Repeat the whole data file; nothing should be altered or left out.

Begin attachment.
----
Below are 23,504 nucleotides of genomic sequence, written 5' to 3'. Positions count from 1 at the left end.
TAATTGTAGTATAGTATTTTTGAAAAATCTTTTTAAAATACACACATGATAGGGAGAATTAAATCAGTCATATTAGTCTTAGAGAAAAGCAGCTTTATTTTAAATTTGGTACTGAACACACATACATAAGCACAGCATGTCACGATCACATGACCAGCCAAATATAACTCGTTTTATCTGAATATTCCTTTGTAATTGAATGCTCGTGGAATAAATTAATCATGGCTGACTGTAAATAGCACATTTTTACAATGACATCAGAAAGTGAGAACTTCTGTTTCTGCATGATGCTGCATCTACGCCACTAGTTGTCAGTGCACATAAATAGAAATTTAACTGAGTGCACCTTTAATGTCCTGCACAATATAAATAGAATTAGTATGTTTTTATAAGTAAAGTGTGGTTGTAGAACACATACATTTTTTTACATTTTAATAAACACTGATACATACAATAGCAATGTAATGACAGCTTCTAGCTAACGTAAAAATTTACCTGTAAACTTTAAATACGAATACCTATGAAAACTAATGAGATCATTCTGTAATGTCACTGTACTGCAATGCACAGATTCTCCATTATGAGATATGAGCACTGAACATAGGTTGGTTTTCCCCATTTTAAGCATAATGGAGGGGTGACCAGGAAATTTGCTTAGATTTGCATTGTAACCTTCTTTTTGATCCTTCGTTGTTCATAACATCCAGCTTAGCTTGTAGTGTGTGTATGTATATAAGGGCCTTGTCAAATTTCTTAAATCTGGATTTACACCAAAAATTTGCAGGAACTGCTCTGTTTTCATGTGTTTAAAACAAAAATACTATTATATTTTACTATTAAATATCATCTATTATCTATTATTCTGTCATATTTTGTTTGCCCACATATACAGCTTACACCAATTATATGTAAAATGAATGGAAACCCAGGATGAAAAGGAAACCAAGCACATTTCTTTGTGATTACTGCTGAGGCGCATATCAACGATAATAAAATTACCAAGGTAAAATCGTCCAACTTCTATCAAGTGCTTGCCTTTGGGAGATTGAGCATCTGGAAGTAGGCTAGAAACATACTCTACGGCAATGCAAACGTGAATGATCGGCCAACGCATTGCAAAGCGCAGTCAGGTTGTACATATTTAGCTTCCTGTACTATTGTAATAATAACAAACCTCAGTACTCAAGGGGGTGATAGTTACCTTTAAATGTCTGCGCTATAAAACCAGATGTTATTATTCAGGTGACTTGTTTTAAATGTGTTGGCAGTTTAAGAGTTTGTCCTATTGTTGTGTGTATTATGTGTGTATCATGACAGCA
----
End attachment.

Below are 23,504 nucleotides of genomic sequence, written 5' to 3'. Positions count from 1 at the left end.
TAATTGTAGTATAGTATTTTTGAAAAATCTTTTTAAAATACACACATGATAGGGAGAATTAAATCAGTCATATTAGTCTTAGAGAAAAGCAGCTTTATTTTAAATTTGGTACTGAACACACATACATAAGCACAGCATGTCACGATCACATGACCAGCCAAATATAACTCGTTTTATCTGAATATTCCTTTGTAATTGAATGCTCGTGGAATAAATTAATCATGGCTGACTGTAAATAGCACATTTTTACAATGACATCAGAAAGTGAGAACTTCTGTTTCTGCATGATGCTGCATCTACGCCACTAGTTGTCAGTGCACATAAATAGAAATTTAACTGAGTGCACCTTTAATGTCCTGCACAATATAAATAGAATTAGTATGTTTTTATAAGTAAAGTGTGGTTGTAGAACACATACATTTTTTTACATTTTAATAAACACTGATACATACAATAGCAATGTAATGACAGCTTCTAGCTAACGTAAAAATTTACCTGTAAACTTTAAATACGAATACCTATGAAAACTAATGAGATCATTCTGTAATGTCACTGTACTGCAATGCACAGATTCTCCATTATGAGATATGAGCACTGAACATAGGTTGGTTTTCCCCATTTTAAGCATAATGGAGGGGTGACCAGGAAATTTGCTTAGATTTGCATTGTAACCTTCTTTTTGATCCTTCGTTGTTCATAACATCCAGCTTAGCTTGTAGTGTGTGTATGTATATAAGGGCCTTGTCAAATTTCTTAAATCTGGATTTACACCAAAAATTTGCAGGAACTGCTCTGTTTTCATGTGTTTAAAACAAAAATACTATTATATTTTACTATTAAATATCATCTATTATCTATTATTCTGTCATATTTTGTTTGCCCACATATACAGCTTACACCAATTATATGTAAAATGAATGGAAACCCAGGATGAAAAGGAAACCAAGCACATTTCTTTGTGATTACTGCTGAGGCGCATATCAACGATAATAAAATTACCAAGGTAAAATCGTCCAACTTCTATCAAGTGCTTGCCTTTGGGAGATTGAGCATCTGGAAGTAGGCTAGAAACATACTCTACGGCAATGCAAACGTGAATGATCGGCCAACGCATTGCAAAGCGCAGTCAGGTTGTACATATTTAGCTTCCTGTACTATTGTAATAATAACAAACCTCAGTACTCAAGGGGGTGATAGTTACCTTTAAATGTCTGCGCTATAAAACCAGATGTTATTATTCAGGTGACTTGTTTTAAATGTGTTGGCAGTTTAAGAGTTTGTCCTATTGTTGTGTGTATTATGTGTGTATCATGACAGCA